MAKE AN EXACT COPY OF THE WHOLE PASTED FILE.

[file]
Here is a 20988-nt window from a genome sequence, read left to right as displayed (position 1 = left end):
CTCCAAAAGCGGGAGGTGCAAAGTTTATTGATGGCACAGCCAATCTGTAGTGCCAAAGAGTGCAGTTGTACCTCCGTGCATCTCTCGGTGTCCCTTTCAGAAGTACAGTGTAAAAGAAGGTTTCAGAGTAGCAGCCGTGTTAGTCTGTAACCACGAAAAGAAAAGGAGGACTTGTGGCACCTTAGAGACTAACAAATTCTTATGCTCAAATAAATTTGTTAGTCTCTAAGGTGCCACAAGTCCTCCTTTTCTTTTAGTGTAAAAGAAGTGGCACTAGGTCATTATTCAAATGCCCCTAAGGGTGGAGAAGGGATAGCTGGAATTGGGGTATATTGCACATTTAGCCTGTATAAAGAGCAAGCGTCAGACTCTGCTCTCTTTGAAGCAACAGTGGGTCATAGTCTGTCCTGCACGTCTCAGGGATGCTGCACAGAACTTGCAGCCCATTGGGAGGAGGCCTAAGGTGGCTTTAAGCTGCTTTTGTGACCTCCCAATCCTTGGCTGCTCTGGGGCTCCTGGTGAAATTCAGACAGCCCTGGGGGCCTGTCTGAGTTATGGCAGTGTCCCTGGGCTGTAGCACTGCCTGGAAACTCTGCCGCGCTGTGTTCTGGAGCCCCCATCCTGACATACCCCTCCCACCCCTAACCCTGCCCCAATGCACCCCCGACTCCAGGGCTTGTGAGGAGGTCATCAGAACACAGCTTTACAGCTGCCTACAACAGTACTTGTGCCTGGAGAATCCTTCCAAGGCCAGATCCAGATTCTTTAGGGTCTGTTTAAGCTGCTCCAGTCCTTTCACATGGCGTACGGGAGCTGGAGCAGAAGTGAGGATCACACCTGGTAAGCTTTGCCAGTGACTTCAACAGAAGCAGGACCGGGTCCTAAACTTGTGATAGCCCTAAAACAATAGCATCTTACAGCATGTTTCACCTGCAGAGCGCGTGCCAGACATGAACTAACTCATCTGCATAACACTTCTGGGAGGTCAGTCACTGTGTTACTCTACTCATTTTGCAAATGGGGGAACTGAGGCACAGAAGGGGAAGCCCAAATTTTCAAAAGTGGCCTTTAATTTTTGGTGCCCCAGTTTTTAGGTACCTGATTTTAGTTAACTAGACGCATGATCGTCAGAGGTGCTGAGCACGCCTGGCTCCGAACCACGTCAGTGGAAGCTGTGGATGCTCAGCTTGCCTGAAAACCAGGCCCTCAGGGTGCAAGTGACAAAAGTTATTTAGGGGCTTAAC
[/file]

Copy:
Here is a 20988-nt window from a genome sequence, read left to right as displayed (position 1 = left end):
CTCCAAAAGCGGGAGGTGCAAAGTTTATTGATGGCACAGCCAATCTGTAGTGCCAAAGAGTGCAGTTGTACCTCCGTGCATCTCTCGGTGTCCCTTTCAGAAGTACAGTGTAAAAGAAGGTTTCAGAGTAGCAGCCGTGTTAGTCTGTAACCACGAAAAGAAAAGGAGGACTTGTGGCACCTTAGAGACTAACAAATTCTTATGCTCAAATAAATTTGTTAGTCTCTAAGGTGCCACAAGTCCTCCTTTTCTTTTAGTGTAAAAGAAGTGGCACTAGGTCATTATTCAAATGCCCCTAAGGGTGGAGAAGGGATAGCTGGAATTGGGGTATATTGCACATTTAGCCTGTATAAAGAGCAAGCGTCAGACTCTGCTCTCTTTGAAGCAACAGTGGGTCATAGTCTGTCCTGCACGTCTCAGGGATGCTGCACAGAACTTGCAGCCCATTGGGAGGAGGCCTAAGGTGGCTTTAAGCTGCTTTTGTGACCTCCCAATCCTTGGCTGCTCTGGGGCTCCTGGTGAAATTCAGACAGCCCTGGGGGCCTGTCTGAGTTATGGCAGTGTCCCTGGGCTGTAGCACTGCCTGGAAACTCTGCCGCGCTGTGTTCTGGAGCCCCCATCCTGACATACCCCTCCCACCCCTAACCCTGCCCCAATGCACCCCCGACTCCAGGGCTTGTGAGGAGGTCATCAGAACACAGCTTTACAGCTGCCTACAACAGTACTTGTGCCTGGAGAATCCTTCCAAGGCCAGATCCAGATTCTTTAGGGTCTGTTTAAGCTGCTCCAGTCCTTTCACATGGCGTACGGGAGCTGGAGCAGAAGTGAGGATCACACCTGGTAAGCTTTGCCAGTGACTTCAACAGAAGCAGGACCGGGTCCTAAACTTGTGATAGCCCTAAAACAATAGCATCTTACAGCATGTTTCACCTGCAGAGCGCGTGCCAGACATGAACTAACTCATCTGCATAACACTTCTGGGAGGTCAGTCACTGTGTTACTCTACTCATTTTGCAAATGGGGGAACTGAGGCACAGAAGGGGAAGCCCAAATTTTCAAAAGTGGCCTTTAATTTTTGGTGCCCCAGTTTTTAGGTACCTGATTTTAGTTAACTAGACGCATGATCGTCAGAGGTGCTGAGCACGCCTGGCTCCGAACCACGTCAGTGGAAGCTGTGGATGCTCAGCTTGCCTGAAAACCAGGCCCTCAGGGTGCAAGTGACAAAAGTTATTTAGGGGCTTAAC